(See, for example, this recent bit of ahistorical propaganda from Newsweek: “China today resembles nothing so much as the United States a century ago, when robber barons, gangsterism and raw capitalism held sway. Now as then, powerful vested interests are profiting from murky regulations, shoddy enforcement, rampant corruption and a lack of consumer awareness.”)

Now some of Woods’s positions are still at odds with Establishment historians, such as his Austrian School approach to the Great Depression. This is because any analysis of economic history will require more than just facts; it will require theory to interpret the cause and effect behind those facts. But most of what he focuses on are generally accepted facts among historians that are extremely inconvenient to the historical narrative most of us have been taught.

One of the absurd criticisms of his Politically Incorrect Guide was the claim that he was pretending controversy where there wasn’t any. To paraphrase: What professional historian would disagree that the Civil War was caused, in part, by a complex combinations of factors, including economic concerns other than the question of slavery?!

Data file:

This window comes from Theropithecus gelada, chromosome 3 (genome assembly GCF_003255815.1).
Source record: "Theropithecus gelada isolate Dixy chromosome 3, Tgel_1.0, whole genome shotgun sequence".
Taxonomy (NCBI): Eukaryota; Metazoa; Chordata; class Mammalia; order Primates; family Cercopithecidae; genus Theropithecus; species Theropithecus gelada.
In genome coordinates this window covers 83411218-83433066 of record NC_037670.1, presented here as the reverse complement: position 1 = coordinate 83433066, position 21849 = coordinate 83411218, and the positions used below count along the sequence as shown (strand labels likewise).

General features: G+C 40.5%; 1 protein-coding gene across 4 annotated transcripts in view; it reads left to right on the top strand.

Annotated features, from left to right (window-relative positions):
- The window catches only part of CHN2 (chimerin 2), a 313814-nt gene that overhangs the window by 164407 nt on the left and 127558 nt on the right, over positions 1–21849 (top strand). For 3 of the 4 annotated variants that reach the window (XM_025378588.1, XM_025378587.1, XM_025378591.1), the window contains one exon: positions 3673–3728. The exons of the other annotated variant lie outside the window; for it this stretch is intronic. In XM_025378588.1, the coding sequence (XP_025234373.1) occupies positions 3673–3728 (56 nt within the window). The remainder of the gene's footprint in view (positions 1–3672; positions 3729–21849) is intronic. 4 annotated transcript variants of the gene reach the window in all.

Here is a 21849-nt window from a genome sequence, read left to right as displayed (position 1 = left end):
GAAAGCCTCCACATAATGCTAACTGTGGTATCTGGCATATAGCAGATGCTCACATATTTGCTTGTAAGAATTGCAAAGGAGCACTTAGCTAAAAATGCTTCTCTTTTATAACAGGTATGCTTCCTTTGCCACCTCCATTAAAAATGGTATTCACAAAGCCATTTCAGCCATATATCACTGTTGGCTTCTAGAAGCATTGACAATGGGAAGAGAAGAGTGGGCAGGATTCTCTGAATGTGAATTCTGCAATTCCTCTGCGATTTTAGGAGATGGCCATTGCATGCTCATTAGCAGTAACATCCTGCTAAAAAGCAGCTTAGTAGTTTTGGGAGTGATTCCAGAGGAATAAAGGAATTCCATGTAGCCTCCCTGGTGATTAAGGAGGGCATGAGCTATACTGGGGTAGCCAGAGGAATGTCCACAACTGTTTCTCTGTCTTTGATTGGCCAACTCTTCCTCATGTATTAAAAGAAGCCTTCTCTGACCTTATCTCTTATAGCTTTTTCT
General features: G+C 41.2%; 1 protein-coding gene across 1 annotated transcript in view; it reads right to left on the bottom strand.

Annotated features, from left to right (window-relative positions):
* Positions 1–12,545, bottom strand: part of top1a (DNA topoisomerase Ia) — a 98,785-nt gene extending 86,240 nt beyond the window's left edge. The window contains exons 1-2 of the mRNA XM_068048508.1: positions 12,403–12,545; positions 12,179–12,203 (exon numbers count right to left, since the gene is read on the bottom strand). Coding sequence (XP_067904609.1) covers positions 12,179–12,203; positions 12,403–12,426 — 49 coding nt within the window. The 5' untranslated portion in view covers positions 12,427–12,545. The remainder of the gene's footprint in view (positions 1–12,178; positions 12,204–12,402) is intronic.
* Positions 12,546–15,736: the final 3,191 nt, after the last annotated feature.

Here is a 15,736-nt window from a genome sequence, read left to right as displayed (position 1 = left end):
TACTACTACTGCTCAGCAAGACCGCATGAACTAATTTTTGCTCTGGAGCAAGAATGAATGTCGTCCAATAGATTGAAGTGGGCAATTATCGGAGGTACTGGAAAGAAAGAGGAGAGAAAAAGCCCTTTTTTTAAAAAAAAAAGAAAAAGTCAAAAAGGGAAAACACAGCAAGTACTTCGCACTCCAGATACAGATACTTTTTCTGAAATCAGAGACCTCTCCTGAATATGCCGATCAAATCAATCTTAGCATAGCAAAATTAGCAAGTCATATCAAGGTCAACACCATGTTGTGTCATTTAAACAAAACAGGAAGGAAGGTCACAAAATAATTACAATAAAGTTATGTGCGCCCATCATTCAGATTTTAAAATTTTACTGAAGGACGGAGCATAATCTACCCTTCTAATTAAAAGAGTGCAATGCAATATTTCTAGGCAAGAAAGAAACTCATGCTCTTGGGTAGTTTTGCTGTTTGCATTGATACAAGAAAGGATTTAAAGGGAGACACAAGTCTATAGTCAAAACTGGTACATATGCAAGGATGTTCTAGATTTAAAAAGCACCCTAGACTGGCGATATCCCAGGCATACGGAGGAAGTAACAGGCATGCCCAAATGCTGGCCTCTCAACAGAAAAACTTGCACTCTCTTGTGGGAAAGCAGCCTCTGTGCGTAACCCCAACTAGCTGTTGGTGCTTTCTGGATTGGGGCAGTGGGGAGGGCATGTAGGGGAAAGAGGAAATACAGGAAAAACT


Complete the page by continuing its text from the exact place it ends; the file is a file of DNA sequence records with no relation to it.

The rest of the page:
Well, the answer is probably that no respectable historian would deny a complex array of factors behind any big event in history. But that argument is a straw man. Woods wasn’t saying that his claims would be considered controversial among historians; he was saying that they would be considered controversial among almost everyone else, and he was clearly correct, as proven by all the fallout from both the old Left Establishment and the neocons. The history we all think we know is not the history that historians know, and it’s that very discrepancy that Woods addresses in his books.


Here’s Tom’s reaction to this post:

By and large I think that’s what I’m doing, though while reading it I think you’ll find that in some cases I’m doing both the things you describe here. The Establishment’s pro-state narrative is extremely shaken, I think, by the time the book ends.

Now I’m even more anxious to receive my copy of the book.

expensive ignorance

Another confession of my own historical ignorance (but not agnorance this time):

Charley Reese writes on LRC today about the “Expensive Ignorance” of today’s college students. He starts out with the unsurprising results of a recent survey. These things have been coming out for years and the media loves it because it gives good sound bite: e.g., “Some 75 percent couldn’t identify the purpose of the Monroe Doctrine,” and “nearly 50 percent didn’t recognize the first sentence of the Declaration of Independence.”